International journal of infectious diseases : IJID : official publication of the International Society for Infectious Diseases
INTRODUCTION:Several recent case reports have described common early chest imaging findings of lung pathology caused by 2019 novel Coronavirus (SARS-COV2) which appear to be similar to those seen previously in SARS-CoV and MERS-CoV infected patients. OBJECTIVE:We present some remarkable imaging findings of the first two patients identified in Italy with COVID-19 infection travelling from Wuhan, China. The follow-up with chest X-Rays and CT scans was also included, showing a progressive adult respiratory distress syndrome (ARDS). RESULTS:Moderate to severe progression of the lung infiltrates, with increasing percentage of high-density infiltrates sustained by a bilateral and multi-segmental extension of lung opacities, were seen. During the follow-up, apart from pleural effusions, a tubular and enlarged appearance of pulmonary vessels with a sudden caliber reduction was seen, mainly found in the dichotomic tracts, where the center of a new insurgent pulmonary lesion was seen. It could be an early alert radiological sign to predict initial lung deterioration. Another uncommon element was the presence of mediastinal lymphadenopathy with short-axis oval nodes. CONCLUSIONS:Although only two patients have been studied, these findings are consistent with the radiological pattern described in literature. Finally, the pulmonary vessels enlargement in areas where new lung infiltrates develop in the follow-up CT scan, could describe an early predictor radiological sign of lung impairment.
Severe Acute Respiratory Distress Syndrome Secondary to Coronavirus 2 (SARS-CoV-2).
Maveddat Ashley,Mallah Haneen,Rao Sanjana,Ali Kiran,Sherali Samir,Nugent Kenneth
The international journal of occupational and environmental medicine
The novel severe acute respiratory syndrome coronavirus 2 (SARS-CoV-2) causes coronavirus disease 2019 (COVID-19) and has created a worldwide pandemic. Many patients with this infection have an asymptomatic or mild illness, but a small percentage of patients require hospitalization and intensive care. Patients with respiratory tract involvement have a spectrum of presentations that range from scattered ground-glass infiltrates to diffuse infiltrates with consolidation. Patients with the latter radiographic presentation have severe hypoxemia and usually require mechanical ventilation. In addition, some patients develop multiorgan failure, deep venous thrombi with pulmonary emboli, and cytokine storm syndrome. The respiratory management of these patients should focus on using low tidal volume ventilation with low intrathoracic pressures. Some patients have significant recruitable lung and may benefit from higher positive end-expiratory pressure (PEEP) levels and/or prone positioning. There is no well-established anti-viral treatment for this infection; the United States Food and Drug Administration (FDA) has provided emergency use authorization for convalescent plasma and remdesivir for the treatment of patients with COVID-19. In addition, randomized trials have demonstrated that dexamethasone improves outcomes in patients on mechanical ventilators or on oxygen. There are ongoing trials of other drugs which have the potential to moderate the acute inflammatory state seen in some of these patients. These patients often need prolonged high-level intensive care. Hospitals are confronted with significant challenges in patient management, supply management, health care worker safety, and health care worker burnout.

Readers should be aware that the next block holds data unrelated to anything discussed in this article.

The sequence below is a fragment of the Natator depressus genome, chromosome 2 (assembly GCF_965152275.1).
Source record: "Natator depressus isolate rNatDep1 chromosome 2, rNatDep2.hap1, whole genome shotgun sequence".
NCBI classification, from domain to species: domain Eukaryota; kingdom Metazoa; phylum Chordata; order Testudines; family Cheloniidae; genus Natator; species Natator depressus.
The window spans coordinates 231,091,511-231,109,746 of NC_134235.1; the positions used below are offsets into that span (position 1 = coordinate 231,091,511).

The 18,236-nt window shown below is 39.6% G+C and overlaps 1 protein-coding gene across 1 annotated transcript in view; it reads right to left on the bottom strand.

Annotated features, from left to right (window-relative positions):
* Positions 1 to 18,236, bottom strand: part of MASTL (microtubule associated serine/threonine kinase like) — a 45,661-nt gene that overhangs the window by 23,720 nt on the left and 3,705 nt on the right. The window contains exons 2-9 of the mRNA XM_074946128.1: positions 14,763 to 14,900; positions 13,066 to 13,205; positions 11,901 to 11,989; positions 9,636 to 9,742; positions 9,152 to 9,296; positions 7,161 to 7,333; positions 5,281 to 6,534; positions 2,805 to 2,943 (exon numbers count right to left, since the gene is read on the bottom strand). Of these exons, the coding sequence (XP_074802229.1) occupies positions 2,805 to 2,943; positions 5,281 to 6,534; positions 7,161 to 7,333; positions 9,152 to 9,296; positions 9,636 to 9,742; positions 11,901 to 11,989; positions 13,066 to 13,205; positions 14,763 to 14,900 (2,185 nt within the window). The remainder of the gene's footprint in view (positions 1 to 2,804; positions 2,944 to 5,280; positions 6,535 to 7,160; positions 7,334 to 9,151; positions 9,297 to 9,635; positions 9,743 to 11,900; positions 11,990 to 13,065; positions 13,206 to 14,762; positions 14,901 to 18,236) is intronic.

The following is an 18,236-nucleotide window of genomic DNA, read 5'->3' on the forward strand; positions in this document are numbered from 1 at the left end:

Severe acute respiratory distress syndrome in coronavirus disease 2019-infected pregnancy: obstetric and intensive care considerations.
Schnettler William T,Al Ahwel Yousef,Suhag Anju
American journal of obstetrics & gynecology MFM
Since the emergence of a novel coronavirus (severe acute respiratory syndrome coronavirus 2) in Wuhan, China, at the end of December 2019, coronavirus disease 2019 has been associated with severe morbidity and mortality and has left world governments, healthcare systems, and providers caring for vulnerable populations, such as pregnant women, wrestling with the optimal management strategy. Unique physiologic and ethical considerations negate a one-size-fits-all approach when caring for critically ill pregnant women with coronavirus disease 2019, and few resources exist to guide the multidisciplinary team through decisions regarding optimal maternal-fetal surveillance, intensive care procedures, and delivery timing. We present a case of rapid clinical decompensation and development of severe acute respiratory distress syndrome in a woman at 31 weeks' gestation to highlight these unique considerations and present an algorithmic approach to the diagnosis and management of the disease.